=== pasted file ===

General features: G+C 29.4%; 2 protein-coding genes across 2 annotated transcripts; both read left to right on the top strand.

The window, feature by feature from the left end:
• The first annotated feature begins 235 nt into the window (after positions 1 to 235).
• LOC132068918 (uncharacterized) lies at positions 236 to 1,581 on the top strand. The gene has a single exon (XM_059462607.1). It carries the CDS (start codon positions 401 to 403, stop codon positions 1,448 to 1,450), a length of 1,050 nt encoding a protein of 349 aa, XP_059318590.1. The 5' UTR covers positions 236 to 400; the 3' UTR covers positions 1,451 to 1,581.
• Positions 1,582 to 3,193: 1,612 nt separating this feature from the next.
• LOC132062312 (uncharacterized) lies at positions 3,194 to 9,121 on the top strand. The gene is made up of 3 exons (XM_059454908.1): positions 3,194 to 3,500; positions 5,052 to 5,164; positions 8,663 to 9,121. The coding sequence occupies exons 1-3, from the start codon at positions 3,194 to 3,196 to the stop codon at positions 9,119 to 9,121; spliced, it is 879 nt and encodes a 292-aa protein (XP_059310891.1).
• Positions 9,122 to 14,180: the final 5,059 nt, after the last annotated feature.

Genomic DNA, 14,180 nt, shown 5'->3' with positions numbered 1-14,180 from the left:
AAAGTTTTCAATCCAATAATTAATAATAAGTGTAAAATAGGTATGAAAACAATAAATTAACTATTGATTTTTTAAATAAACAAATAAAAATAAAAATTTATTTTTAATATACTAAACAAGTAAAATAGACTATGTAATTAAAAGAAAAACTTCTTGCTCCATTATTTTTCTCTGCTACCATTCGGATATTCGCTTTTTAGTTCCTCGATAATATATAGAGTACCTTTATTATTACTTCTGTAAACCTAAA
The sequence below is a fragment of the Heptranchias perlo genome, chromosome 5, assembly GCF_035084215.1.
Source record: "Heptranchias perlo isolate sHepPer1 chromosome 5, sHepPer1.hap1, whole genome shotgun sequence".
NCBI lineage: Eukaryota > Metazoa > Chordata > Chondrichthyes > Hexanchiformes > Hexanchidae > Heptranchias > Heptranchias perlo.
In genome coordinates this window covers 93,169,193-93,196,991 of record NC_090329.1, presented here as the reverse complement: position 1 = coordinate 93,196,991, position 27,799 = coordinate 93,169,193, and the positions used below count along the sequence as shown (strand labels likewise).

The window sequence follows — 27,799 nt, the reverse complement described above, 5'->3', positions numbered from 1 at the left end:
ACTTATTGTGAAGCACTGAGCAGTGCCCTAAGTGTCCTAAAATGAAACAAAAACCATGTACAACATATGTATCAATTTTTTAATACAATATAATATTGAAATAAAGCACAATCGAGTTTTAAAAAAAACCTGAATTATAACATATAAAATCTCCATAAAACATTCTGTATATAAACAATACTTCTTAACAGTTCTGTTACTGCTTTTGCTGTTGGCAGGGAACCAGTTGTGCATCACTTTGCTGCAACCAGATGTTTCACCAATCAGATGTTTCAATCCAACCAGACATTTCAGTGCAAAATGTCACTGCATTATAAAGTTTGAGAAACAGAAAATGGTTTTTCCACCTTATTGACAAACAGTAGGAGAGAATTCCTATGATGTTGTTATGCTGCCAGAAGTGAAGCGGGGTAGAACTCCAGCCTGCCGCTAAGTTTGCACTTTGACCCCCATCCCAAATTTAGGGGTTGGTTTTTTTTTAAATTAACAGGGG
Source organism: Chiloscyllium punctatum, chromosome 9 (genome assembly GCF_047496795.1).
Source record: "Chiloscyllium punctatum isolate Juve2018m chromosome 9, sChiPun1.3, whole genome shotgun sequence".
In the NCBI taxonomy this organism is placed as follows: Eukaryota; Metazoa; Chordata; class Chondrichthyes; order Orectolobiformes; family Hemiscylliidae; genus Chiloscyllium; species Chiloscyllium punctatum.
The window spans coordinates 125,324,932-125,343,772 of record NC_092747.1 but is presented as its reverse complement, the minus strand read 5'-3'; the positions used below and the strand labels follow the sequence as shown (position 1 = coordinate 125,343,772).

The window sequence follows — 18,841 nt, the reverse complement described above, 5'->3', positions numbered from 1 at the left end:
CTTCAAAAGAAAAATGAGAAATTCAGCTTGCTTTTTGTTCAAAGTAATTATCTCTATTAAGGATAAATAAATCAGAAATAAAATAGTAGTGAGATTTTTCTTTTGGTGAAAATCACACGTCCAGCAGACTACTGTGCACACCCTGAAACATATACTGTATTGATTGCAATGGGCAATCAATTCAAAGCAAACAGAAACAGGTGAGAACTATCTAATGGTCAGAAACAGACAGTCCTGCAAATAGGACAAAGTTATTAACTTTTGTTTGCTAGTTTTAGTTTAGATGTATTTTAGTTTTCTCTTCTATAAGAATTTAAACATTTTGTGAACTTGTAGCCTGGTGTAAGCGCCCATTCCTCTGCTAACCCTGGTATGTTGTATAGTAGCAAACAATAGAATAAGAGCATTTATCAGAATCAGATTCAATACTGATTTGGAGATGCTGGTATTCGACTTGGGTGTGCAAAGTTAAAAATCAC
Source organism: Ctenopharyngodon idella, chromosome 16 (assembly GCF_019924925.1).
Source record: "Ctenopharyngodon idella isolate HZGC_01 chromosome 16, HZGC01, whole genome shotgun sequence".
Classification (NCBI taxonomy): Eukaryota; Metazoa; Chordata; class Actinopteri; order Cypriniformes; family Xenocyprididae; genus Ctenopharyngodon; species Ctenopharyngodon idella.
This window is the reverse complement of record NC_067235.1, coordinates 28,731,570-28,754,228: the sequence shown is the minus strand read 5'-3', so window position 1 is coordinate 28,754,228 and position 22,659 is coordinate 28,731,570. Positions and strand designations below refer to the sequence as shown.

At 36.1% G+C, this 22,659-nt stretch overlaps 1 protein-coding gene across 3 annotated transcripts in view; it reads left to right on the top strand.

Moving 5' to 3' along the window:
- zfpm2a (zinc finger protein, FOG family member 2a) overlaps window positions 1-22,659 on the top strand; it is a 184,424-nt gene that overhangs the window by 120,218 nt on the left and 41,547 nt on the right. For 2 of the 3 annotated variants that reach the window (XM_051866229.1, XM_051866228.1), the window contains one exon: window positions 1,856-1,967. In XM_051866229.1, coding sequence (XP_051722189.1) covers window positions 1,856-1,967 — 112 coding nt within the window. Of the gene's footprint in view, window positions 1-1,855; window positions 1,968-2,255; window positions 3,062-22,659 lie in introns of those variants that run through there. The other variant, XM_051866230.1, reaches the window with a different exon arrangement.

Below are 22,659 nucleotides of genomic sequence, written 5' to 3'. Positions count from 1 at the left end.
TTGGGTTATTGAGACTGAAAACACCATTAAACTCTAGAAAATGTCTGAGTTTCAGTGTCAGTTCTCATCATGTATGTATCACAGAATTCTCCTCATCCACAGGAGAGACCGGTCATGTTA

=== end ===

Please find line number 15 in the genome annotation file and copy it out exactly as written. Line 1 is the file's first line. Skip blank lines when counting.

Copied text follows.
ACTTATTGTGAAGCACTGAGCAGTGCCCTAAGTGTCCTAAAATGAAACAAAAACCATGTACAACATATGTATCAATTTTTTAATACAATATAATATTGAAATAAAGCACAATCGAGTTTTAAAAAAAACCTGAATTATAACATATAAAATCTCCATAAAACATTCTGTATATAAACAATACTTCTTAACAGTTCTGTTACTGCTTTTGCTGTTGGCAGGGAACCAGTTGTGCATCACTTTGCTGCAACCAGATGTTTCACCAATCAGATGTTTCAATCCAACCAGACATTTCAGTGCAAAATGTCACTGCATTATAAAGTTTGAGAAACAGAAAATGGTTTTTCCACCTTATTGACAAACAGTAGGAGAGAATTCCTATGATGTTGTTATGCTGCCAGAAGTGAAGCGGGGTAGAACTCCAGCCTGCCGCTAAGTTTGCACTTTGACCCCCATCCCAAATTTAGGGGTTGGTTTTTTTTTAAATTAACAGGGG